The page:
Passing the cost of rising fuel prices along to customers often isn’t an option for small businesses. But owners can take other measures to reduce the effect on their bottom line. Among them:
Learn to better manage finances and monitor costs
“Ninety per cent of small businesses have little or no financial management,” says Warren Coughlin, a business coach with Action Coach in Toronto. A detailed review can help identify places to reduce costs – from carefully planning service and delivery routes to finding less expensive suppliers and better phone and Internet plans, he says.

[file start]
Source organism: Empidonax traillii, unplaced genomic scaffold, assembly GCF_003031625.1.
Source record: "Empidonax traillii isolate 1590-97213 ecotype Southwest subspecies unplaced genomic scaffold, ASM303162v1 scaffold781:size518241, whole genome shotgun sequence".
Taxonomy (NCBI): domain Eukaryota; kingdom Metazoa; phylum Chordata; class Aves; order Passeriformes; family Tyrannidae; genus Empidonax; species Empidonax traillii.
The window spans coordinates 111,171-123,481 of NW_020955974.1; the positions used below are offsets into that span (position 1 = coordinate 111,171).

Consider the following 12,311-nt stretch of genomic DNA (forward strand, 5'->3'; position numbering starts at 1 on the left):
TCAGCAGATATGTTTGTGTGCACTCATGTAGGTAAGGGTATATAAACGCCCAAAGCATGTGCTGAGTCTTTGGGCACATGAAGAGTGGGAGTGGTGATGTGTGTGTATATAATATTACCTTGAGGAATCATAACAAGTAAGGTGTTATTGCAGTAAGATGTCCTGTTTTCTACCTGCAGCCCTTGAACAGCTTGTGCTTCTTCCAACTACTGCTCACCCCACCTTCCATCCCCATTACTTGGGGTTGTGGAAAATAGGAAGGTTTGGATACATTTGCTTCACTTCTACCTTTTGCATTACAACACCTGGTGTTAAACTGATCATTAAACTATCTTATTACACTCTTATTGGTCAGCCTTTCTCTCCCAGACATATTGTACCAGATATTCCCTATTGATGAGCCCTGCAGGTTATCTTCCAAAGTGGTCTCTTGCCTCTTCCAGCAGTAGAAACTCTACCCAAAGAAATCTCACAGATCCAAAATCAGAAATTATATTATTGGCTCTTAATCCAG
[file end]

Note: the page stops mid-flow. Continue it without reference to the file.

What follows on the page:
Market your value
Even if you can’t cut costs, you can find customers willing to pay a premium for excellent services or products. “People will still pay for service so if you’re just flat out, better there are people who are willing to pay for that,” Mr. Coughlin says. Some extra services cost very little to provide. One roofing company sends an e-mail to its clients the day before a job, with pictures and bios of the roofing crew to make customer feel more at ease, he says.
Plan ahead to account for possible increases in fuel prices
Ted Mallett, chief economist with the Canadian Federation of Independent Business, says mapping out various scenarios when projecting cash flow can help you set prices that still cover your costs if there is a spike at the pumps.
Special to The Globe and Mail
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